B) Strategize, Maximize, and Authorize was the second model I can see having most benefit to Leadership Institute participants – composed primarily of elementary school principals and curriculum directors. I was most intrigued by the concept of Authorize. As I reflect on the efforts with which I’ve been involved to make changes in school culture (and subsequently, school-based instruction) using arts integration models, I believe it is the role of leadership that makes all the difference. A school principal or curriculum director who does not support or see the benefits or arts integration is often the reason behind teachers’ giving up or, worse yet, simply leaving the field altogether.

1. Strategize: Effective use of arts integration in a school requires strategy. Adequate time must be allotted for professional development as well as for planning and debriefing arts-integrated lessons or units. Utilizing the expertise of arts educators on staff and partners in the community is key in this kind of work. At the Leadership Institute, the question participants were asked was, “How am I strategizing to allow for effective arts integration?” Suggestions from YALA staff included a Program Year overview:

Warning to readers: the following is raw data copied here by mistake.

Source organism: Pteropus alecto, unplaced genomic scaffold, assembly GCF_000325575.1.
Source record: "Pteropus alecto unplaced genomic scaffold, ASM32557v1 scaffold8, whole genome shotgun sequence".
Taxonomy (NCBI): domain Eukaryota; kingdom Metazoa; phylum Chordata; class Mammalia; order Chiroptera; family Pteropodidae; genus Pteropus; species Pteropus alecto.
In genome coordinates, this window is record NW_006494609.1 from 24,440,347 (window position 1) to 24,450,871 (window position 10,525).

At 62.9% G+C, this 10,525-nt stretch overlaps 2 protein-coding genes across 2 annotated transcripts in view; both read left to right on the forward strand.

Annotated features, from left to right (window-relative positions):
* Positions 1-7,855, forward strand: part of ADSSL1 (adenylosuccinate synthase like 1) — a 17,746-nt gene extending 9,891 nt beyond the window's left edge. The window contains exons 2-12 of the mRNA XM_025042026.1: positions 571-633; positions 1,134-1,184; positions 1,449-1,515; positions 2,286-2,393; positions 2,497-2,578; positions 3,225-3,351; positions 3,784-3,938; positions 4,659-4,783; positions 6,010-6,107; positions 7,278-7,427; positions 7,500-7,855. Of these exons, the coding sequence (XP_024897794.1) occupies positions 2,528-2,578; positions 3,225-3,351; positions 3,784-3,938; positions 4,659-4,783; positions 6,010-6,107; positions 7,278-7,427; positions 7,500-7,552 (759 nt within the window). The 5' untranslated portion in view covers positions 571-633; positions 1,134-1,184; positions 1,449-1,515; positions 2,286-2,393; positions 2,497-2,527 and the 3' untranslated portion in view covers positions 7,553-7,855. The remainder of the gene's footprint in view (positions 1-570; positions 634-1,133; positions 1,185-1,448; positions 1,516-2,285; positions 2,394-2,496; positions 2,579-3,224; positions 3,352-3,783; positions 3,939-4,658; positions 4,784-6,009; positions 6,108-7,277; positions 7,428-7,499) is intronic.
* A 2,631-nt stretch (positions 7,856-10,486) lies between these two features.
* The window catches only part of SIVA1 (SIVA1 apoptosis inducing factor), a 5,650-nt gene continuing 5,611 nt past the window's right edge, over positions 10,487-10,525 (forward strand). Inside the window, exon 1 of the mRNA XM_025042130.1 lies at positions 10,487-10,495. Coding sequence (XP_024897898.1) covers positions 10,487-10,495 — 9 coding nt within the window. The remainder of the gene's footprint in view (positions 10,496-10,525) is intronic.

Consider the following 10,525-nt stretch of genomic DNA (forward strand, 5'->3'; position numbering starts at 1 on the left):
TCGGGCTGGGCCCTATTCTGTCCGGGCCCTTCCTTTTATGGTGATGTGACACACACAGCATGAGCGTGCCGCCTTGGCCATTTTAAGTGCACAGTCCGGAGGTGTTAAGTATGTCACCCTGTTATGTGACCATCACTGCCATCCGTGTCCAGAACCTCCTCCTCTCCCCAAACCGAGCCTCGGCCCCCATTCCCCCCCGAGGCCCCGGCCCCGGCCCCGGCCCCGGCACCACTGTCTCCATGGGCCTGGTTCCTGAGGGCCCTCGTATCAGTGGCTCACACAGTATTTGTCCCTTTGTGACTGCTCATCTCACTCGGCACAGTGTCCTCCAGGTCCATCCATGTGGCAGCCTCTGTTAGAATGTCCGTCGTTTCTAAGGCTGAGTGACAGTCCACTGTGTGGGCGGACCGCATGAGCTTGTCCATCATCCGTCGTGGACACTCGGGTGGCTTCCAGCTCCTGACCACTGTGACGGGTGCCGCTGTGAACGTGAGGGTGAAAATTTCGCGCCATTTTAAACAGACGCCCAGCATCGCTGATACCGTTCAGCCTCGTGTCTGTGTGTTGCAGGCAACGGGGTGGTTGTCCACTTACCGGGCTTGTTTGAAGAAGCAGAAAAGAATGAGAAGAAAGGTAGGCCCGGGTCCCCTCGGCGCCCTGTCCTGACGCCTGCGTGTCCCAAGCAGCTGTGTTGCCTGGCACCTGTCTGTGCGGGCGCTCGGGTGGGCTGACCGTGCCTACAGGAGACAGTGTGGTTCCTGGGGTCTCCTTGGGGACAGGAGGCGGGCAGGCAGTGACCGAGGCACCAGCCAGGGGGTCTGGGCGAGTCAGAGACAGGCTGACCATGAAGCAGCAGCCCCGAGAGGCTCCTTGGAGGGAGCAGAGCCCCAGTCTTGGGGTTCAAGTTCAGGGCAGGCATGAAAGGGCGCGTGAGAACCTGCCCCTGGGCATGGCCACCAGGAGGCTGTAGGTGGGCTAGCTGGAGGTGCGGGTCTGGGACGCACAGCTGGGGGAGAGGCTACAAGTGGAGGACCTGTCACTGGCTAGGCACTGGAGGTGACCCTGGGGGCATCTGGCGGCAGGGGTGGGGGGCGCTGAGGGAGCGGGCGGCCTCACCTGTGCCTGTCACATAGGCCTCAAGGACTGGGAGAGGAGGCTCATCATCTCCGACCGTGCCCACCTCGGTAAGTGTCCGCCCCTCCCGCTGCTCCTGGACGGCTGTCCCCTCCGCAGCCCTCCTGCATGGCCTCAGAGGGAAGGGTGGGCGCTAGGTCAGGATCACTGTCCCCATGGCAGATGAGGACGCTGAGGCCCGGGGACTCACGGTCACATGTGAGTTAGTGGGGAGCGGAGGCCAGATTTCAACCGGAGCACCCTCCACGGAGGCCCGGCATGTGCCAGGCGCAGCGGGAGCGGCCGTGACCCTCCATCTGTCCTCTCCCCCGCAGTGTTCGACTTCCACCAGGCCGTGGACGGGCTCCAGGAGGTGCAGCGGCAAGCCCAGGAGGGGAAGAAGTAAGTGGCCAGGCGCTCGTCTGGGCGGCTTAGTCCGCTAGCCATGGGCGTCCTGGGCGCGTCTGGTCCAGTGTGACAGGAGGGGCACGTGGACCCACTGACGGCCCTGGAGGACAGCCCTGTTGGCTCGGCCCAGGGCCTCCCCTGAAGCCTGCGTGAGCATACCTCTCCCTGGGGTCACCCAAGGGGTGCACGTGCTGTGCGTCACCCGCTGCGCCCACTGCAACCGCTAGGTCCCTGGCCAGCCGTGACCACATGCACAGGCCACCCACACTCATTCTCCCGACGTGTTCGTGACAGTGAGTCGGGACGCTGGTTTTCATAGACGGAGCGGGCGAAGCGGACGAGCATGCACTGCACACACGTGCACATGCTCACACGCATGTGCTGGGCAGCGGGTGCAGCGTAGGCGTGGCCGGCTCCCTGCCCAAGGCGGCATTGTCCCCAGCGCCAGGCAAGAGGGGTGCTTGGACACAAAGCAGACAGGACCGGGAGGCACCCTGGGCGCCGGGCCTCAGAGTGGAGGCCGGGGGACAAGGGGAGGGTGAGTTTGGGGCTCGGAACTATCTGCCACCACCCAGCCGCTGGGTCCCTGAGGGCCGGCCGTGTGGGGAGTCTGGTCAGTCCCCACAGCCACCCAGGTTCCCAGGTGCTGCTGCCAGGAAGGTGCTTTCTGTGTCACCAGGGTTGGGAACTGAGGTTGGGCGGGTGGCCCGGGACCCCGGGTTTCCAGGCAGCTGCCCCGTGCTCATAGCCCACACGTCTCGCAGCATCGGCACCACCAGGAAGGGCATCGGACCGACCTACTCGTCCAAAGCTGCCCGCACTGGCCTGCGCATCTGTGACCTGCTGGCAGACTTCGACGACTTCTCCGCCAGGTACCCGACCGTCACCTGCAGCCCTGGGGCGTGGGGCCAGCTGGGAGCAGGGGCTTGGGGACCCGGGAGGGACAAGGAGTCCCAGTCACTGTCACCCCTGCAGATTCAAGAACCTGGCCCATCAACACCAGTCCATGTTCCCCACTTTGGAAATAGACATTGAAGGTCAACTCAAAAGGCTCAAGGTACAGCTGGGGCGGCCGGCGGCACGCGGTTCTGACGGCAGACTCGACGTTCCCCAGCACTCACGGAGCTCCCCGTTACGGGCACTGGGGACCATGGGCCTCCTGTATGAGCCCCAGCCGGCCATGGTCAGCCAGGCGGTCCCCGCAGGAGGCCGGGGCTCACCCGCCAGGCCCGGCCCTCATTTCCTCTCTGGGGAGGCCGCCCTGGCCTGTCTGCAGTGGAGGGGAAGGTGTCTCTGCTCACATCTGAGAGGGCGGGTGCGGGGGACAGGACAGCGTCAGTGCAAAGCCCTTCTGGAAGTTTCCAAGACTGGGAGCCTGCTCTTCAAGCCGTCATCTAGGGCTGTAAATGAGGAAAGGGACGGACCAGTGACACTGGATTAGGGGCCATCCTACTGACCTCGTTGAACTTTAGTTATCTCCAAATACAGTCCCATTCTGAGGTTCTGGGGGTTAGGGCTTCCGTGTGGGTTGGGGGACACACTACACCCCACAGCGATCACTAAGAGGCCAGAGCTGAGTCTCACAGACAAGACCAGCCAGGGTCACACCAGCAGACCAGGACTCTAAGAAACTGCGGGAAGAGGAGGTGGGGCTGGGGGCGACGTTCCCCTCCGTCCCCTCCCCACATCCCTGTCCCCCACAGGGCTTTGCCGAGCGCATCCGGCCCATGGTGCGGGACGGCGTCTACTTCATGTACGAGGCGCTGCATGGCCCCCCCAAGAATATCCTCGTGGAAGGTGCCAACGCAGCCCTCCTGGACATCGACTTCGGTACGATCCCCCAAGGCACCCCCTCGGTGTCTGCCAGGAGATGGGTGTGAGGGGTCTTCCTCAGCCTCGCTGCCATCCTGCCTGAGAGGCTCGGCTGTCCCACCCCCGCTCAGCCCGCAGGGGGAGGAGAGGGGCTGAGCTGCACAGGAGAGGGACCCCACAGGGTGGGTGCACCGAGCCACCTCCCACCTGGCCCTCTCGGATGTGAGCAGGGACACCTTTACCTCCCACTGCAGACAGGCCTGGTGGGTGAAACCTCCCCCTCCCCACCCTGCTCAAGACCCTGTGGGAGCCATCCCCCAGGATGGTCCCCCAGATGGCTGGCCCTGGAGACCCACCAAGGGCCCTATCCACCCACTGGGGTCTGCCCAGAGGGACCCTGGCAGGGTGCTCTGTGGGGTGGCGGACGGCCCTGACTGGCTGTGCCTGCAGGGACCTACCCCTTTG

• Arts-Integrated Professional Development (AIPD) Institute – August
  • Unit Planning Sessions
  • Residency Cycle
  • AIPD Institute (for AIPD Program participants only) – January
  • Unit Planning Sessions
  • Residency Cycle
  • Teacher Appreciation Lunch
  • Ongoing Components, such as Distance Learning and Program Evaluation

 

2. Maximize: The use of arts integration in a school can be leveraged in a variety of ways to maximize what arts can bring not only a classroom, but to the entire school community as well. Using a great lesson to invite families in, creating arts-based culture builders, kicking off professional development, or beautifying a campus are all examples of how we can maximize the benefits of arts integration. Leadership Institute participants were asked, “How am I maximizing this work?” Suggestions from YALA staff included the following major components:

  • Professional Learning Institutes for school leadership and staff members
  • Semesterly arts-integrated professional development residencies (PD for teachers; Direct service to children)